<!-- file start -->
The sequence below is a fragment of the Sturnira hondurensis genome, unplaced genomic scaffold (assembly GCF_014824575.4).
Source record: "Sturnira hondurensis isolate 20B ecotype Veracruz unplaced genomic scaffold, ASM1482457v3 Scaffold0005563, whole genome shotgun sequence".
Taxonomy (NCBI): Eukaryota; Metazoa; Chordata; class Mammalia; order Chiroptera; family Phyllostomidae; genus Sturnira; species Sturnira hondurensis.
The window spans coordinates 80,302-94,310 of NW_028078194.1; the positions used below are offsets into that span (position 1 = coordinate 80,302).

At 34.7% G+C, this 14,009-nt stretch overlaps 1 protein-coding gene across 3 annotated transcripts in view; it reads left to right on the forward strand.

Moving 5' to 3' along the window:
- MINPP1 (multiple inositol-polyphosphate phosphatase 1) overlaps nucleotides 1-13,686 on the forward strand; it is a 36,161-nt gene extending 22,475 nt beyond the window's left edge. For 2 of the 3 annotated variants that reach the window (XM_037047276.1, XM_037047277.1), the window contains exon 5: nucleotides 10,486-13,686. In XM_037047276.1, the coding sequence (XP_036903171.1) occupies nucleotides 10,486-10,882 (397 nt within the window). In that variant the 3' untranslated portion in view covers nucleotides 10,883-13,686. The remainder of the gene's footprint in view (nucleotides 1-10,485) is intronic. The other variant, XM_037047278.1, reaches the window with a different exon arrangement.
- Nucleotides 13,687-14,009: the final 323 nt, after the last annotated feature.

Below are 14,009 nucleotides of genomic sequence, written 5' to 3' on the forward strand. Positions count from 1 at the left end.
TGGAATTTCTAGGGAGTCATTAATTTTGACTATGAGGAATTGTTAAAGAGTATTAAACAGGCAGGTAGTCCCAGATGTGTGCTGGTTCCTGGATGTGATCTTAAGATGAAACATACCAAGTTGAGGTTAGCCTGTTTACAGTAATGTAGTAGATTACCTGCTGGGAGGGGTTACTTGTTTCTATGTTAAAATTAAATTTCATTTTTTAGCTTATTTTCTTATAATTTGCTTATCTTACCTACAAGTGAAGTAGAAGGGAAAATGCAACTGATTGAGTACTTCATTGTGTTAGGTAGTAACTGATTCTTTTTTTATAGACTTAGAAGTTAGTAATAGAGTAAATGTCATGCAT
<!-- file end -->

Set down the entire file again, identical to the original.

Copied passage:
The sequence below is a fragment of the Sturnira hondurensis genome, unplaced genomic scaffold (assembly GCF_014824575.4).
Source record: "Sturnira hondurensis isolate 20B ecotype Veracruz unplaced genomic scaffold, ASM1482457v3 Scaffold0005563, whole genome shotgun sequence".
Taxonomy (NCBI): Eukaryota; Metazoa; Chordata; class Mammalia; order Chiroptera; family Phyllostomidae; genus Sturnira; species Sturnira hondurensis.
The window spans coordinates 80,302-94,310 of NW_028078194.1; the positions used below are offsets into that span (position 1 = coordinate 80,302).

At 34.7% G+C, this 14,009-nt stretch overlaps 1 protein-coding gene across 3 annotated transcripts in view; it reads left to right on the forward strand.

Moving 5' to 3' along the window:
- MINPP1 (multiple inositol-polyphosphate phosphatase 1) overlaps nucleotides 1-13,686 on the forward strand; it is a 36,161-nt gene extending 22,475 nt beyond the window's left edge. For 2 of the 3 annotated variants that reach the window (XM_037047276.1, XM_037047277.1), the window contains exon 5: nucleotides 10,486-13,686. In XM_037047276.1, the coding sequence (XP_036903171.1) occupies nucleotides 10,486-10,882 (397 nt within the window). In that variant the 3' untranslated portion in view covers nucleotides 10,883-13,686. The remainder of the gene's footprint in view (nucleotides 1-10,485) is intronic. The other variant, XM_037047278.1, reaches the window with a different exon arrangement.
- Nucleotides 13,687-14,009: the final 323 nt, after the last annotated feature.

Below are 14,009 nucleotides of genomic sequence, written 5' to 3' on the forward strand. Positions count from 1 at the left end.
TGGAATTTCTAGGGAGTCATTAATTTTGACTATGAGGAATTGTTAAAGAGTATTAAACAGGCAGGTAGTCCCAGATGTGTGCTGGTTCCTGGATGTGATCTTAAGATGAAACATACCAAGTTGAGGTTAGCCTGTTTACAGTAATGTAGTAGATTACCTGCTGGGAGGGGTTACTTGTTTCTATGTTAAAATTAAATTTCATTTTTTAGCTTATTTTCTTATAATTTGCTTATCTTACCTACAAGTGAAGTAGAAGGGAAAATGCAACTGATTGAGTACTTCATTGTGTTAGGTAGTAACTGATTCTTTTTTTATAGACTTAGAAGTTAGTAATAGAGTAAATGTCATGCAT